By Muntadhir Abbas
22 November 2016
There is no doubt that life is a test, for what other purpose have we been built but to endure the trials and tribulations of this temporal world, striving for a blissful eternity and closeness to God. God has indeed alluded to the various forms of tests we shall endure in the Quran, which include fear, wealth, spouses and children. However, with these challenges comes a need for patience, resilience, hope, reflection and above all, trust in God. It is this very trust in God that allows mankind to traverse the difficulties with inner peace and ease, and as the saying goes –
“If God brought you to it, He will bring you through it.”
Not many can say they have been tested to the very limits of human capacity, but Zainab, the daughter of Ali, surely can. Allow yourself to consider the atrocities faced by this phenomenal lady, and whilst doing so imagine how you would deal with just one of them.
She lost her grandfather, the holy Prophet, at a very young age.
Shortly after, her mother, Fatima, passed away as a result of injuries sustained in an attack on the family house.
Zainab had to attend to her father, Ali, after he had been struck by a sword whilst praying, and he returned to his Lord days after the attack.
Her brother Hassan, one of the masters of the youth of paradise was poisoned.
At Karbala she lost two young sons who were ruthlessly butchered.
Her wider family, including nephews were also butchered, as was her beloved brother, Abbas.
Finally, at Karbala, her brother – the apple of her eye, Hussain, was massacred and his body decimated as Zainab looked on.
From Karbala, Zainab and other women and children were forced to ride to present day Damascus, with the heads of their beloved paraded on lances as they travelled.
Finally, on arrival to Damascus, knowing she was of noble lineage, the onlookers in the crowded Bazar jeered and mocked her.
Needless to say, the events above read as a catalogue of one’s worse nightmares, and yet Zainab experienced them all in the space of fifty years. Yet when all was said and done, did she give up? Did she complain and play the victim, or blame and chastise God? No, she famously responded by saying “and in this, I have witnessed nothing but beauty.”
You and I are very quick to ‘judge God’ – the irony as He is the Judge of the day of return, but we seldom take a step back and try to envision the bigger picture. Sayings such as ‘there are plenty more fish in the sea’ or ‘live to fight another day’ all enable us to wash over whatever we may have experienced, but they do so without insight. This is where Zainab’s formidable line stands out, and are the words of someone who has completely submitted to God’s will, to the extent that she can see beyond the superficial meaning of life events.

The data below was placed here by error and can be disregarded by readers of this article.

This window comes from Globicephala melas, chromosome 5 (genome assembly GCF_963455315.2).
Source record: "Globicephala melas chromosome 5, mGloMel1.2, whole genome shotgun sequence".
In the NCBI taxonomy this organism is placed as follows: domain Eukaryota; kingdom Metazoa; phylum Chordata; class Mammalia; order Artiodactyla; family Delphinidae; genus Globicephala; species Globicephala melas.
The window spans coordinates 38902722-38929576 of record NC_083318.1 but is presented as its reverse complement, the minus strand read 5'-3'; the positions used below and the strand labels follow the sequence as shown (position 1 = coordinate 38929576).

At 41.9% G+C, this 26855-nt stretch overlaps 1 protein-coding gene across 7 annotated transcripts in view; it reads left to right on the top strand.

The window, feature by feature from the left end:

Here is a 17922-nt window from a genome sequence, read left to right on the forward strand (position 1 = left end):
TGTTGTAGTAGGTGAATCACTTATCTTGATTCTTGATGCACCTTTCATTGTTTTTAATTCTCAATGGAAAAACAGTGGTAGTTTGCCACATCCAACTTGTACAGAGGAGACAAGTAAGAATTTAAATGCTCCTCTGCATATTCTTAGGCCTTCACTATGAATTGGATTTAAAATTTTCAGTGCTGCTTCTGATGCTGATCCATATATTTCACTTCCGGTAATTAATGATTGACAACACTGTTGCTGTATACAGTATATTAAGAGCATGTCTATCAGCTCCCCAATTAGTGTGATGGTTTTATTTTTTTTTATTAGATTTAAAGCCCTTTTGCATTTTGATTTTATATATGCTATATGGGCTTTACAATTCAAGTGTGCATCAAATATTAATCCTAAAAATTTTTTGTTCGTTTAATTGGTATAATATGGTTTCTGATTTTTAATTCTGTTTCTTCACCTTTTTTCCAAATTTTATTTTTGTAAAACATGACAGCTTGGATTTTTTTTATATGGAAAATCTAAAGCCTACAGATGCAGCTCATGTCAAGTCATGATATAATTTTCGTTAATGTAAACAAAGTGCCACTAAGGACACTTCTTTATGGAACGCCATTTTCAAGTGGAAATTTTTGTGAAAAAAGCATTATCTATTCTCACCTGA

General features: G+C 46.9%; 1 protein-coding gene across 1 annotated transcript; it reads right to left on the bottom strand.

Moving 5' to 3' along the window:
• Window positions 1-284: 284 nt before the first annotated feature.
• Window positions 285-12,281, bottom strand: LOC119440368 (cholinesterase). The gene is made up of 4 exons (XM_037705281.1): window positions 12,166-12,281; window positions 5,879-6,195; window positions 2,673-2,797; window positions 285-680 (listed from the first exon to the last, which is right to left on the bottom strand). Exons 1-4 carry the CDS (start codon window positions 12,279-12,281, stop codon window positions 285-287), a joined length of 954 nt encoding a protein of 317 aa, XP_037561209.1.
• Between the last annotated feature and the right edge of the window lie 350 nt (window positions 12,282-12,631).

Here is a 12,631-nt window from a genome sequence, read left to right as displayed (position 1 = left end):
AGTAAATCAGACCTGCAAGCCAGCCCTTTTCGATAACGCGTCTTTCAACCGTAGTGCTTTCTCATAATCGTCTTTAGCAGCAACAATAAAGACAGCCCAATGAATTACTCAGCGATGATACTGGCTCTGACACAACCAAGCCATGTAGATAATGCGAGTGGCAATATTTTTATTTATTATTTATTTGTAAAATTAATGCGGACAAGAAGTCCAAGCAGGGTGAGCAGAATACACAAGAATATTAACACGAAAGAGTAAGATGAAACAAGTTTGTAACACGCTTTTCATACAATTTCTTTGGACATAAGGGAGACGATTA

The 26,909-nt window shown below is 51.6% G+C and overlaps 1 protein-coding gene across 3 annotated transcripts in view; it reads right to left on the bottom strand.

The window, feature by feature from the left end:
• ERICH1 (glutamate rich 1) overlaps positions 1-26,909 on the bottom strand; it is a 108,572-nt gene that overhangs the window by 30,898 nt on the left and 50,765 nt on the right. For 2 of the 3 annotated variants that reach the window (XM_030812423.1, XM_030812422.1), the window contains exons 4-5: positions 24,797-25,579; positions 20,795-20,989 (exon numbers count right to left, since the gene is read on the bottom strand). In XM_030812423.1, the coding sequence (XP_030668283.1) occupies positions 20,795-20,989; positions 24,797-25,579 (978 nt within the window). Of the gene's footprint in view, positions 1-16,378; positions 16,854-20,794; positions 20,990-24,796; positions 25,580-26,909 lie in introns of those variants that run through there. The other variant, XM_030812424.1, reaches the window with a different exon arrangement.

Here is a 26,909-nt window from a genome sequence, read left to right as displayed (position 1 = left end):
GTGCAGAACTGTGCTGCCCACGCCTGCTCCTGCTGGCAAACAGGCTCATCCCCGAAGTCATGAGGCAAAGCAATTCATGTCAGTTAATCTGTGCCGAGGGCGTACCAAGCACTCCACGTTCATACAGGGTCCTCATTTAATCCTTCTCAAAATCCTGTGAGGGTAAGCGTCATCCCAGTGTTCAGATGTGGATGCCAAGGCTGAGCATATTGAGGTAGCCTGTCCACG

How often will you have experienced something, perceived as a negative event in the moment, but which after a while you thank God it happened?
I know you can think of times where this is true, but it took reflection and patience to realise that what happened was for the best. This does not go to say we sit back and allow a false sense of pre-destination to take over; rather, know that God has so much love for us that He requires us to undergo experiences that allow us to love Him back.
To use a metaphor for this two-way love, think of yourself as gold, which only becomes more valuable the more it is purified. Gold is required to be heated to extreme temperatures to strip away any impurities, and likewise the human must also embrace such a process in this life.
Zainab bint Ali showed us that even in the darkest of times, when emotions of pain, suffering and loneliness can overcome us, as long as one has full trust in God, they can come out victorious and closer to God.
It does beg the question, why did she see beauty (in God’s plan) amidst the tragedy of Karbala?
Firstly, when one has complete trust in God’s will, they have a resonating sense of contentment in all affairs as they can be sure that events have a purpose or greater aim. This therefore points to her steadfast belief in God (yaqin) and can be enveloped by the saying of her father; “in trust (of God) lays certainty.”
Secondly, from a more relative perspective, we ourselves may have lost a dear one and perhaps months or years later see that this can be a source of inspiration, or a turning point to reform ourselves. The difference here is that Zainab’s trust in God allowed her to derive such a conclusion much quicker.
Finally, looking at her famous sermon in the courtyard of Damascus allows an insight into her beautiful and resilient character. You can hear it being recited in Arabic with English translations here:
Her name means the adornment (Zenah) of her father (ab), and she truly reflected the linguistic prowess and courage of her father, Ali, when she reached Damascus and spoke in front of crowds whilst being goaded by the governor. Yet what is fascinating is the constant devout referral to God, and the confidence she has that what she has undergone is not in vein. This bizarre comfort after so much loss, and ability to look at events through a completely different lens accompanied by wisdom, is down to nothing but trust in God and His planning.
In conclusion, the next time you befall some hardship, perhaps take a moment and be grateful it is not as severe as that which, for example, Zainab underwent. Bring your trial back into perspective so that it doesn’t feel like the end of the world, and let reality help you appreciate your ability to overcome the issue.
Furthermore, know that however big or small the test, God is the greater and He has promised to take care of us:
“Nothing shall ever happen to us except what Allah has ordained for us. He is our Lord, Helper and Protector. And in Allah let the believers put their trust.” – [Quran, 9:51]
And verily God is the all-Knowing.